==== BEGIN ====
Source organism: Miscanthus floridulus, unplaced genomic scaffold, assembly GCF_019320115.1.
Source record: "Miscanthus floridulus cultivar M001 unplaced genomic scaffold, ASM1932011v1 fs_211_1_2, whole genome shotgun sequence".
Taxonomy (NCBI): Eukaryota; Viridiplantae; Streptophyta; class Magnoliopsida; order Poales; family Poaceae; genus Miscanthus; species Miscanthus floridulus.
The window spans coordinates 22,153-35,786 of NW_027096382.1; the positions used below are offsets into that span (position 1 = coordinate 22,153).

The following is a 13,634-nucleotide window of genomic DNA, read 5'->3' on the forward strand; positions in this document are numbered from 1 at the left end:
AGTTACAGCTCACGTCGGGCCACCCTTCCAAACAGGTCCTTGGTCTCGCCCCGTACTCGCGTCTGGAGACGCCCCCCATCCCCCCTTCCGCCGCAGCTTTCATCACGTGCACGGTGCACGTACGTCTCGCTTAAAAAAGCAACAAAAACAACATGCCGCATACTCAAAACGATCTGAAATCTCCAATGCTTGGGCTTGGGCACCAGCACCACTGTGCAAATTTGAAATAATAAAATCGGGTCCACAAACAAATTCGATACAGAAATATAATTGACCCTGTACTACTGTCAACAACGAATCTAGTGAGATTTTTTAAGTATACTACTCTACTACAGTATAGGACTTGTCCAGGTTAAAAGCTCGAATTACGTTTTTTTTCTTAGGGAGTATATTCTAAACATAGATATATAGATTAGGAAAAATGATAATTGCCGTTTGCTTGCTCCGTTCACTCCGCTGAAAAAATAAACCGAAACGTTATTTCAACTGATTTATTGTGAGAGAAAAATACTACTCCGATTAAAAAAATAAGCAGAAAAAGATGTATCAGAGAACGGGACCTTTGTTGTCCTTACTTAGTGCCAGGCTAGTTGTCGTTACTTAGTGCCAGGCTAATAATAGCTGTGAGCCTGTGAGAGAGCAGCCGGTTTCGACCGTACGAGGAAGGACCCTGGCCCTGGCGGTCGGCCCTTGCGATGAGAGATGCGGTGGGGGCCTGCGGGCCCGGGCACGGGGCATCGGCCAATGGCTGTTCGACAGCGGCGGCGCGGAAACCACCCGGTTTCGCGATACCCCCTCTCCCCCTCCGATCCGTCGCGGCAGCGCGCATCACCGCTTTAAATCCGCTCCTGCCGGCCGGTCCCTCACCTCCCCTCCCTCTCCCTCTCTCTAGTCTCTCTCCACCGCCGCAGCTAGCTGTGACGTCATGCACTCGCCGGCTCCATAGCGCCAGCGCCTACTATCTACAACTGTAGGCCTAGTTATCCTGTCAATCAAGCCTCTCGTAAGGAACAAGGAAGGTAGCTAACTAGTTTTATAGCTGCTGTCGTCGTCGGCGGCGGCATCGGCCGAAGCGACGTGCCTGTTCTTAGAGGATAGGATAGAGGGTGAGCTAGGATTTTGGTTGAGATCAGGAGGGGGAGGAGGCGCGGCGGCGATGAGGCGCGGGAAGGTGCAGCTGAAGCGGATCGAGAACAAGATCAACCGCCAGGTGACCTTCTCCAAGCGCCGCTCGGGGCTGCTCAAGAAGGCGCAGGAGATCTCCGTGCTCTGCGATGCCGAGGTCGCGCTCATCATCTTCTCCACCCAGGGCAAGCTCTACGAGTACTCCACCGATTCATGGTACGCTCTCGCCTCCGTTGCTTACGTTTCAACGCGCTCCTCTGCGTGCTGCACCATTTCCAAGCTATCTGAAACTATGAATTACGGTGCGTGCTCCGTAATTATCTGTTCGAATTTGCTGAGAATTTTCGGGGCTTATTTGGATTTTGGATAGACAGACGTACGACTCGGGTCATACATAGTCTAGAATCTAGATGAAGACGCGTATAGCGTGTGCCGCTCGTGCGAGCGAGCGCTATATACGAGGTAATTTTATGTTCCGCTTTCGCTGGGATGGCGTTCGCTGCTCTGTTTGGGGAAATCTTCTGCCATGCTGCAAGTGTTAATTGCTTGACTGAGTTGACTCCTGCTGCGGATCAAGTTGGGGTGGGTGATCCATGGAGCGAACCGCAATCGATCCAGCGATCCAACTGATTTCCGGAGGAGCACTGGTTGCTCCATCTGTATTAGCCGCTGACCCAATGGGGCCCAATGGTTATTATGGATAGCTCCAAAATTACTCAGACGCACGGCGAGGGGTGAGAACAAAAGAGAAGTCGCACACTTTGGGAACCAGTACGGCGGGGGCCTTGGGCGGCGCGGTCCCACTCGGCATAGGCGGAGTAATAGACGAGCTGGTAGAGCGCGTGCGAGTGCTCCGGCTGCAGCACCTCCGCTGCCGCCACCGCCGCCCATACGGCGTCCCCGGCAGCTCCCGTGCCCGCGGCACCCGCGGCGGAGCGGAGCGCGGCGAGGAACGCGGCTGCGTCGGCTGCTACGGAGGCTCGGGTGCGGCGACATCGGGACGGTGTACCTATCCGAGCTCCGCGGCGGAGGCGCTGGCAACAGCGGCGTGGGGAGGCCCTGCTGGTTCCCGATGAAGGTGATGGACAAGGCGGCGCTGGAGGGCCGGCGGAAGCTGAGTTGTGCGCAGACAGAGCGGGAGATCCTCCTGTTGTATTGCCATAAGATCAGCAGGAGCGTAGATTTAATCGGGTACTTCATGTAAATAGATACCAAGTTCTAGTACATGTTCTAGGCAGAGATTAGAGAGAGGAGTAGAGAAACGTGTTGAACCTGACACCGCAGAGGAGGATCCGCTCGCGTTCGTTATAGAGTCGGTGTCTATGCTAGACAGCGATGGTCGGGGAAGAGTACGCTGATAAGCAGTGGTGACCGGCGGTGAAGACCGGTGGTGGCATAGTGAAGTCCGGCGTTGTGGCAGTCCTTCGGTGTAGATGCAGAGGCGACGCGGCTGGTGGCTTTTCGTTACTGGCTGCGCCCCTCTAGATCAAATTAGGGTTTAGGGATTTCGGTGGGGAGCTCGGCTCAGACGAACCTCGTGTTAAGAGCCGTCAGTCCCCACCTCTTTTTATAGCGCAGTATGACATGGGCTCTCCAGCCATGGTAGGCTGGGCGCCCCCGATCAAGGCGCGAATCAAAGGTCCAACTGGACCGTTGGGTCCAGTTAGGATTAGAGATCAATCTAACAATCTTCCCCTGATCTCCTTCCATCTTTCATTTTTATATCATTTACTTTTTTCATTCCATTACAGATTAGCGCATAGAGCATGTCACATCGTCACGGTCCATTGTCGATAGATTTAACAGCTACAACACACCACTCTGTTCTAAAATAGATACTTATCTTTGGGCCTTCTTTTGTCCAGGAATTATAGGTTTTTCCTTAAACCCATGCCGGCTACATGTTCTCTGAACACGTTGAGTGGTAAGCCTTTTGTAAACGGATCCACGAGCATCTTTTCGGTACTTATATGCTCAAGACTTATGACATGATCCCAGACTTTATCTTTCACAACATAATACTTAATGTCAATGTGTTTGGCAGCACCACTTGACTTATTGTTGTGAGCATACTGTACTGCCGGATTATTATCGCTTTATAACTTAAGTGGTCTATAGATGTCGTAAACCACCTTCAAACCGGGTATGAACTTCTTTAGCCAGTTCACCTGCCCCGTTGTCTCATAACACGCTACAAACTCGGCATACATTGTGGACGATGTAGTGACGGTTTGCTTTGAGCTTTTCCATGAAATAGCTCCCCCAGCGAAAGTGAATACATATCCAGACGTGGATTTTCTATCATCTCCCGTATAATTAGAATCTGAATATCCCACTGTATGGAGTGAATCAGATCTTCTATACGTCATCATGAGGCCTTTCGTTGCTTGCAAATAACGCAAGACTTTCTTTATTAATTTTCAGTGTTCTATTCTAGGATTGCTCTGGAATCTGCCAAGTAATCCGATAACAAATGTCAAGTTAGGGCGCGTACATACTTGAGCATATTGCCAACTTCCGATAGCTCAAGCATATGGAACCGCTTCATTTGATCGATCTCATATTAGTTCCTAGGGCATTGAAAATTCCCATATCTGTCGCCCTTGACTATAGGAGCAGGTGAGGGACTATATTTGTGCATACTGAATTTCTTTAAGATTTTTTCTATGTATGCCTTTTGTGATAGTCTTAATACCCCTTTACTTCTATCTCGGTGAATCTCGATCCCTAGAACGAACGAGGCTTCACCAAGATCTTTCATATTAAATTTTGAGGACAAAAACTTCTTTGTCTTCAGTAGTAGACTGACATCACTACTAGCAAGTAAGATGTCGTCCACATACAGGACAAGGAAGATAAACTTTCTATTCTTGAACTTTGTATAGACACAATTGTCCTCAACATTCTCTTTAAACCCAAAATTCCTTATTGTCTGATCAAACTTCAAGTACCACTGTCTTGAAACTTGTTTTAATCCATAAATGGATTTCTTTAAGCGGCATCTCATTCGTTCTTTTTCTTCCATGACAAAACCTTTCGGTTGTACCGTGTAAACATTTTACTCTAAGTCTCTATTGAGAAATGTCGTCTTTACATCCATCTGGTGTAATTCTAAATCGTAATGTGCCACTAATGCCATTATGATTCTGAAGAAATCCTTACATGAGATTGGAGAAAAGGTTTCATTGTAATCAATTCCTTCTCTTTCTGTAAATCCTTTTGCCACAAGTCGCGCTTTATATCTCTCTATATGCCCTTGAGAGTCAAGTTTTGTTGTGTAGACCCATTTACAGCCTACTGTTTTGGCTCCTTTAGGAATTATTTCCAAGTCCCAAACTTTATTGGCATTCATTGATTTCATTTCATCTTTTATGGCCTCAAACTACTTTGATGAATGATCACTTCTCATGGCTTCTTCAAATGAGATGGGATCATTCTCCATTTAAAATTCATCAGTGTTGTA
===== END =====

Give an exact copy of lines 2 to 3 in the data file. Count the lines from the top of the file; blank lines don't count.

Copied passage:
Source record: "Miscanthus floridulus cultivar M001 unplaced genomic scaffold, ASM1932011v1 fs_211_1_2, whole genome shotgun sequence".
Taxonomy (NCBI): Eukaryota; Viridiplantae; Streptophyta; class Magnoliopsida; order Poales; family Poaceae; genus Miscanthus; species Miscanthus floridulus.